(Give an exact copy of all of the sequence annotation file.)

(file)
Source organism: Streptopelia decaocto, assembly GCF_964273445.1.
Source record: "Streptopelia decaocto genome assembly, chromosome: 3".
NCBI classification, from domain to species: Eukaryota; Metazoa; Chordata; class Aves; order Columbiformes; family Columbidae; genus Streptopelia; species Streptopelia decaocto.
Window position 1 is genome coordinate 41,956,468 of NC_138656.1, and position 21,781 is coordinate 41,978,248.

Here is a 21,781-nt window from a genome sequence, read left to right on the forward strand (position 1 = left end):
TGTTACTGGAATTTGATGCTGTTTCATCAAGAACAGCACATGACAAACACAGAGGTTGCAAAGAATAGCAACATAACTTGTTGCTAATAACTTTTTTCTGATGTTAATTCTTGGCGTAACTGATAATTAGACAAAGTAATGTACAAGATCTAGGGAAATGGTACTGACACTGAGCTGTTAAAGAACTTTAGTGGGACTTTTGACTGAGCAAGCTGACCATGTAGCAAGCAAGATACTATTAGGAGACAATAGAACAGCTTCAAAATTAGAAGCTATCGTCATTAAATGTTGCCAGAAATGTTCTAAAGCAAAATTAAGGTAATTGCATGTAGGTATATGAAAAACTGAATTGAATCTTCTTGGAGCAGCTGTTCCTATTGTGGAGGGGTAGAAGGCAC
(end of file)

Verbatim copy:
Source organism: Streptopelia decaocto, assembly GCF_964273445.1.
Source record: "Streptopelia decaocto genome assembly, chromosome: 3".
NCBI classification, from domain to species: Eukaryota; Metazoa; Chordata; class Aves; order Columbiformes; family Columbidae; genus Streptopelia; species Streptopelia decaocto.
Window position 1 is genome coordinate 41,956,468 of NC_138656.1, and position 21,781 is coordinate 41,978,248.

Here is a 21,781-nt window from a genome sequence, read left to right on the forward strand (position 1 = left end):
TGTTACTGGAATTTGATGCTGTTTCATCAAGAACAGCACATGACAAACACAGAGGTTGCAAAGAATAGCAACATAACTTGTTGCTAATAACTTTTTTCTGATGTTAATTCTTGGCGTAACTGATAATTAGACAAAGTAATGTACAAGATCTAGGGAAATGGTACTGACACTGAGCTGTTAAAGAACTTTAGTGGGACTTTTGACTGAGCAAGCTGACCATGTAGCAAGCAAGATACTATTAGGAGACAATAGAACAGCTTCAAAATTAGAAGCTATCGTCATTAAATGTTGCCAGAAATGTTCTAAAGCAAAATTAAGGTAATTGCATGTAGGTATATGAAAAACTGAATTGAATCTTCTTGGAGCAGCTGTTCCTATTGTGGAGGGGTAGAAGGCAC